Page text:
To what extent are the conquests described in Joshua genocidal wars of extermination that have no place in any reasonable ethic of warfare? In my view, a description of this sort would be inaccurate and distorted. References to the destruction of non-combatants in these wars, that is to “men and women,” are scare, referring to Jericho and Ai (Josh 6:21 and 8:25). However, there is reason to suspect that these references in Joshua are stereotypical phrases that emphasize the complete destruction of everyone. On the other hand, Jericho and Ai, the initial two sites of conquest, instead of being town or cities, may have been military forts guarding the routes from the Jordan Valley up to the population centers in the hill country such as Bethel and Jerusalem. Evidence for this conclusion includes (1) the complete absense of references to specific noncombatants such as women and children with the exception of Rehab and her family, who were not killed (2) the lack of settlement at Jericho and Ai during the time of Israel’s emergence in Canaan (3) the use of the term melek ‘king’ to mean a military leader at Canaan at this time (4) the lack of indication in the biblical text that these were large cities (unlike Gibeon and Hazor, which are thus described); and (5) the meaning of the word Ai ‘ruin’, which suggests the reuse of early fortifications to serve as a temporary fort instead of a more permanent site of habitation.
    The other two major battles, which were against the northern and southern coalitions, are represented as defensive wars (Joshua 10-11).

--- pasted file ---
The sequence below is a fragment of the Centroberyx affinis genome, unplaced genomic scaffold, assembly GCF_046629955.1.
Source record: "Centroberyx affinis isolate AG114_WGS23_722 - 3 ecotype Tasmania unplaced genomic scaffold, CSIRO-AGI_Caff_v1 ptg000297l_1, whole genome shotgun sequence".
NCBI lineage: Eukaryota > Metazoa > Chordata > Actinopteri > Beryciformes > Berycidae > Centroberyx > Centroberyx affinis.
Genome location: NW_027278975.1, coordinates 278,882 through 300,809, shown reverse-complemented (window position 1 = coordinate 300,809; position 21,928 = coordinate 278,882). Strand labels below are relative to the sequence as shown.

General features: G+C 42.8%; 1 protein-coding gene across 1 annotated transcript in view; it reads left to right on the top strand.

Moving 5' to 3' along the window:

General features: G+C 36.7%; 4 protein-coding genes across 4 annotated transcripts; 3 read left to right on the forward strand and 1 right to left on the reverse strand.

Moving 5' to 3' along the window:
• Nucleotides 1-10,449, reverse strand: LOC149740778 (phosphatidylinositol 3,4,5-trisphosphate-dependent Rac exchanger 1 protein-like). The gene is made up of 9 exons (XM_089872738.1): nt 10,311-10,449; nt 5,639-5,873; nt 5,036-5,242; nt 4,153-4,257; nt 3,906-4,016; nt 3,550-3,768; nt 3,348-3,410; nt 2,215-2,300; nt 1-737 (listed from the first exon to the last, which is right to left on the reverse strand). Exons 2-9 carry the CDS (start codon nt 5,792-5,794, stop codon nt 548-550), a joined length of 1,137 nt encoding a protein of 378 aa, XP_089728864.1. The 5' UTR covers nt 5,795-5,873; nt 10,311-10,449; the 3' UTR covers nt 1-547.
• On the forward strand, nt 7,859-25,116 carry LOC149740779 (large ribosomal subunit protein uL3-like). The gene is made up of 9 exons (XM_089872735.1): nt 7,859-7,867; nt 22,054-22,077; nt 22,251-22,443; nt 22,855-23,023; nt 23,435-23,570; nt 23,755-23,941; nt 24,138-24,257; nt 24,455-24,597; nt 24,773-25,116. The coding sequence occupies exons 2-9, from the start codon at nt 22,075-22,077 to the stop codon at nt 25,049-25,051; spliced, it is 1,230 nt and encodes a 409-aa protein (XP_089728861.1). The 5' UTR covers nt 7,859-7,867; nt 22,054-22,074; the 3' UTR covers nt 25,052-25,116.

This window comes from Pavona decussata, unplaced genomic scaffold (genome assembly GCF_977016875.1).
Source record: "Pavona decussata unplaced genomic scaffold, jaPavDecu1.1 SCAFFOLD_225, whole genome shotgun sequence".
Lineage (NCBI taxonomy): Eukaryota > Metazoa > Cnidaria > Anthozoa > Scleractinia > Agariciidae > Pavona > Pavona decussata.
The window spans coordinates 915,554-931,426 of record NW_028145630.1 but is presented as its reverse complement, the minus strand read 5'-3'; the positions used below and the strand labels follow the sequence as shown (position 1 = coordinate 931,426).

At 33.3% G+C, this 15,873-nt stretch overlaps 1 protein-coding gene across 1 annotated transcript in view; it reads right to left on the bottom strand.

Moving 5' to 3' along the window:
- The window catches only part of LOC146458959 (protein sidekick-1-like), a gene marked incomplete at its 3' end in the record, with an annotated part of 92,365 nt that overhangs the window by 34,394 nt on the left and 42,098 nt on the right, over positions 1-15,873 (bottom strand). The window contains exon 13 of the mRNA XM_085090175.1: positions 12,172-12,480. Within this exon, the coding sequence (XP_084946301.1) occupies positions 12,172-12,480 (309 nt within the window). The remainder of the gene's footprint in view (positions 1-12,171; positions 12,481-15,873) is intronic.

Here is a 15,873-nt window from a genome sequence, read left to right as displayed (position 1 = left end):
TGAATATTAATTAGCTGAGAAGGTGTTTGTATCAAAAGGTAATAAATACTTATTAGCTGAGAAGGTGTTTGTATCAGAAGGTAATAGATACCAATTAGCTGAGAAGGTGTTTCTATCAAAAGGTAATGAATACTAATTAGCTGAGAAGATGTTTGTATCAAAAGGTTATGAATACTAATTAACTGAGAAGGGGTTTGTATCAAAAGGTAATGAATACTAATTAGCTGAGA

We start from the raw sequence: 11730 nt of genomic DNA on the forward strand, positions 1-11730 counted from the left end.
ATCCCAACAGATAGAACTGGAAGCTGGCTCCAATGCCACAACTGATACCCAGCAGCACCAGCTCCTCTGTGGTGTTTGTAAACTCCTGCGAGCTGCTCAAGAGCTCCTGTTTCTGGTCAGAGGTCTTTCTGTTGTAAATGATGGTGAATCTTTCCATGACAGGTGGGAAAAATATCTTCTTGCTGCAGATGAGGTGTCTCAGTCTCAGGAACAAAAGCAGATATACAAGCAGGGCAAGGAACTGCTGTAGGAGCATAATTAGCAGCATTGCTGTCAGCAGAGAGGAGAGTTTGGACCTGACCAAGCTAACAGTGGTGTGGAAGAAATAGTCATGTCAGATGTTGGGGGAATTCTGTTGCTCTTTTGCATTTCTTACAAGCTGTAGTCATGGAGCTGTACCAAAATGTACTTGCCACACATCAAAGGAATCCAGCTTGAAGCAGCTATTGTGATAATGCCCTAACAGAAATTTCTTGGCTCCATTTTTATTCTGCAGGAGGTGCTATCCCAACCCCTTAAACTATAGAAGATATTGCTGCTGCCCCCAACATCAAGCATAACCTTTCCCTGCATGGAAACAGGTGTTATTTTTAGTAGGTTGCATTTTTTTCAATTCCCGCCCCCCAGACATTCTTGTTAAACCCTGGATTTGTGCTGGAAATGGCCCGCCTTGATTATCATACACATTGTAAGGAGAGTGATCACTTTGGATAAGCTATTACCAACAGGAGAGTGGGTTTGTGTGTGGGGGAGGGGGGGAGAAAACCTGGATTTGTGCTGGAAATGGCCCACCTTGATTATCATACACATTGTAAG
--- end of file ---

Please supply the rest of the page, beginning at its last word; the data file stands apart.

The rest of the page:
In both cases, they begin as the coalitions assemble against Israel or its ally and therefore force the people of God into battle (Josh 10:3-5, 11:1-5). Note, furthermore, that the eight or more references to complete destruction of cities represented by these coalitions (in which nothing was left alive) could plausibly be stereotypical descriptions for the purpose of obedience to the command to drive out the Canaanites (Josh 10:28, 30 32 35, 37, 39, 11:1, 14). It is possible that, after the defeat of the army, the populations fled rather than remaining in a relatively defenseless city. Furthermore, we know that many of these “cities” were used primarily for Government buildings, and the common people lived in the surrounding countryside. Therefore, it is not certain that there was a population remaining in these cities to be destroyed. There is no indication in the text of any specific noncombatants who were put to death. In any case, there is clear evidence that there were Canaanites remaining in the areas where Israel settled (Judg 2:10-13).
    I couldn’t have said it better myself. The truth is that these “cities” were occupied by the elite. So it was occupied by the Government, military and all those providing the Government and military with services. The idea of killing everything that breathes and of killing “men and women” is simply typical ANE language used that means victory even if it isn’t literally true. And as stated, everyone in the Ancient Near East used it. The Tenach [Old Testament], though inspired by God, was still written by humans living in the Ancient Near East. So the Tenach contains allegories that made more sense to people in the Ancient Near East than to people living in the 21rst century. So if you don’t put on the shoes of people, who lived in those days, you would certainly have a lot of trouble understanding it.”

  9. Keith says: